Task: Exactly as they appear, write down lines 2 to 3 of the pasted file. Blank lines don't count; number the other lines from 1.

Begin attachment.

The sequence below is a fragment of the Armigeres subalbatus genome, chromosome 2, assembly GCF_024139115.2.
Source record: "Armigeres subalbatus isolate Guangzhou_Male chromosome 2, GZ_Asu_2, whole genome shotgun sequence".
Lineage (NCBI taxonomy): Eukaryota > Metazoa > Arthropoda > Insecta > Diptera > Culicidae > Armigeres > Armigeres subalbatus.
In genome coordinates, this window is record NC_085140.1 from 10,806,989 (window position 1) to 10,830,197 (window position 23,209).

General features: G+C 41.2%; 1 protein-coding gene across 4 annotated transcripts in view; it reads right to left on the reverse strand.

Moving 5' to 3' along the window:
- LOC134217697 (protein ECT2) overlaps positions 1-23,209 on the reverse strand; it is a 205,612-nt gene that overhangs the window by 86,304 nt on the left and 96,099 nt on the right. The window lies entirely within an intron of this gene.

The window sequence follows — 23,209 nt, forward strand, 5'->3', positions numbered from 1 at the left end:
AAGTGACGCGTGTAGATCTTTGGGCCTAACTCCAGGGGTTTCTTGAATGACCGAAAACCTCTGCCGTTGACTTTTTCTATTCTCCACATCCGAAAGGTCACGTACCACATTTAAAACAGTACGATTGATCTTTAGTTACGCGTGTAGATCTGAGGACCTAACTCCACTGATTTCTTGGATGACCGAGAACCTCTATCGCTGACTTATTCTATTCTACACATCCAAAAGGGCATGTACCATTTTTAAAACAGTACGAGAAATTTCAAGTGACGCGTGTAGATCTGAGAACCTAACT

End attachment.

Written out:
Source record: "Armigeres subalbatus isolate Guangzhou_Male chromosome 2, GZ_Asu_2, whole genome shotgun sequence".
Lineage (NCBI taxonomy): Eukaryota > Metazoa > Arthropoda > Insecta > Diptera > Culicidae > Armigeres > Armigeres subalbatus.